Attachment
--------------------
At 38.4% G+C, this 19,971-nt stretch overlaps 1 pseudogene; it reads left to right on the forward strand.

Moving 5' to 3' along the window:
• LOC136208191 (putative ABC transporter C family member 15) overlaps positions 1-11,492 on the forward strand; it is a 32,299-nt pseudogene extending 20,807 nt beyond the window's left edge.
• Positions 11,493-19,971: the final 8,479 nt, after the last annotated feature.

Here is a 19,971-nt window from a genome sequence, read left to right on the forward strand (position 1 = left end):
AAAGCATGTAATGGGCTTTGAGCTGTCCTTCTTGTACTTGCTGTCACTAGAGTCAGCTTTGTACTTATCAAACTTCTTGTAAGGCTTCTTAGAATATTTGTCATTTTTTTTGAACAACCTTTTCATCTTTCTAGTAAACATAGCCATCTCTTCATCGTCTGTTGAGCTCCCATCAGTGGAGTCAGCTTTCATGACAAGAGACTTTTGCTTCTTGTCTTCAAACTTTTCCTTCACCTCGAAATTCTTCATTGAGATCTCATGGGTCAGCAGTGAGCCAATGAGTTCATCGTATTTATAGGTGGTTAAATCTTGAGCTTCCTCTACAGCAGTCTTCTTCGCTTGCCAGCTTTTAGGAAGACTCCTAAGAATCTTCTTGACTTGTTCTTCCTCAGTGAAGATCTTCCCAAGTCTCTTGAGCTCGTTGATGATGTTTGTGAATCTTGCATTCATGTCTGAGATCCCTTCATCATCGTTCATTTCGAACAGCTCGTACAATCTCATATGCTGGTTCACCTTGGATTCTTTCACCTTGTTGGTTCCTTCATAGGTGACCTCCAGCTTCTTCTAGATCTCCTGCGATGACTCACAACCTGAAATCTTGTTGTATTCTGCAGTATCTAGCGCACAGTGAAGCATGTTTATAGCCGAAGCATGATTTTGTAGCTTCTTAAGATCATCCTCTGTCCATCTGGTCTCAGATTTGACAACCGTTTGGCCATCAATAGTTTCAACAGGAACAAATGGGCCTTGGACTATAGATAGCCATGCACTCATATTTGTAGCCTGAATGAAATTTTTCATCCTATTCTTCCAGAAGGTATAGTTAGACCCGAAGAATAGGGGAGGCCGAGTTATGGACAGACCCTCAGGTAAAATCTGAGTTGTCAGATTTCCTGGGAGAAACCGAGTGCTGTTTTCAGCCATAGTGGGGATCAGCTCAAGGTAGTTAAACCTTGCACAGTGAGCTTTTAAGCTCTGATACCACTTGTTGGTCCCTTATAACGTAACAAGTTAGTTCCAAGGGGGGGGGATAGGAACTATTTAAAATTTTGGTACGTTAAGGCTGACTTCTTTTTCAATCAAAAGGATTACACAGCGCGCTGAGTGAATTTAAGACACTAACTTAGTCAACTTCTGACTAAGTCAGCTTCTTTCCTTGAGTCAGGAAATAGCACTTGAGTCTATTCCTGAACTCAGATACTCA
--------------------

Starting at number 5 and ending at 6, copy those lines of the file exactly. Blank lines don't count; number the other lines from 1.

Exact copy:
Here is a 19,971-nt window from a genome sequence, read left to right on the forward strand (position 1 = left end):
AAAGCATGTAATGGGCTTTGAGCTGTCCTTCTTGTACTTGCTGTCACTAGAGTCAGCTTTGTACTTATCAAACTTCTTGTAAGGCTTCTTAGAATATTTGTCATTTTTTTTGAACAACCTTTTCATCTTTCTAGTAAACATAGCCATCTCTTCATCGTCTGTTGAGCTCCCATCAGTGGAGTCAGCTTTCATGACAAGAGACTTTTGCTTCTTGTCTTCAAACTTTTCCTTCACCTCGAAATTCTTCATTGAGATCTCATGGGTCAGCAGTGAGCCAATGAGTTCATCGTATTTATAGGTGGTTAAATCTTGAGCTTCCTCTACAGCAGTCTTCTTCGCTTGCCAGCTTTTAGGAAGACTCCTAAGAATCTTCTTGACTTGTTCTTCCTCAGTGAAGATCTTCCCAAGTCTCTTGAGCTCGTTGATGATGTTTGTGAATCTTGCATTCATGTCTGAGATCCCTTCATCATCGTTCATTTCGAACAGCTCGTACAATCTCATATGCTGGTTCACCTTGGATTCTTTCACCTTGTTGGTTCCTTCATAGGTGACCTCCAGCTTCTTCTAGATCTCCTGCGATGACTCACAACCTGAAATCTTGTTGTATTCTGCAGTATCTAGCGCACAGTGAAGCATGTTTATAGCCGAAGCATGATTTTGTAGCTTCTTAAGATCATCCTCTGTCCATCTGGTCTCAGATTTGACAACCGTTTGGCCATCAATAGTTTCAACAGGAACAAATGGGCCTTGGACTATAGATAGCCATGCACTCATATTTGTAGCCTGAATGAAATTTTTCATCCTATTCTTCCAGAAGGTATAGTTAGACCCGAAGAATAGGGGAGGCCGAGTTATGGACAGACCCTCAGGTAAAATCTGAGTTGTCAGATTTCCTGGGAGAAACCGAGTGCTGTTTTCAGCCATAGTGGGGATCAGCTCAAGGTAGTTAAACCTTGCACAGTGAGCTTTTAAGCTCTGATACCACTTGTTGGTCCCTTATAACGTAACAAGTTAGTTCCAAGGGGGGGGGATAGGAACTATTTAAAATTTTGGTACGTTAAGGCTGACTTCTTTTTCAATCAAAAGGATTACACAGCGCGCTGAGTGAATTTAAGACACTAACTTAGTCAACTTCTGACTAAGTCAGCTTCTTTCCTTGAGTCAGGAAATAGCACTTGAGTCTATTCCTGAACTCAGATACTCA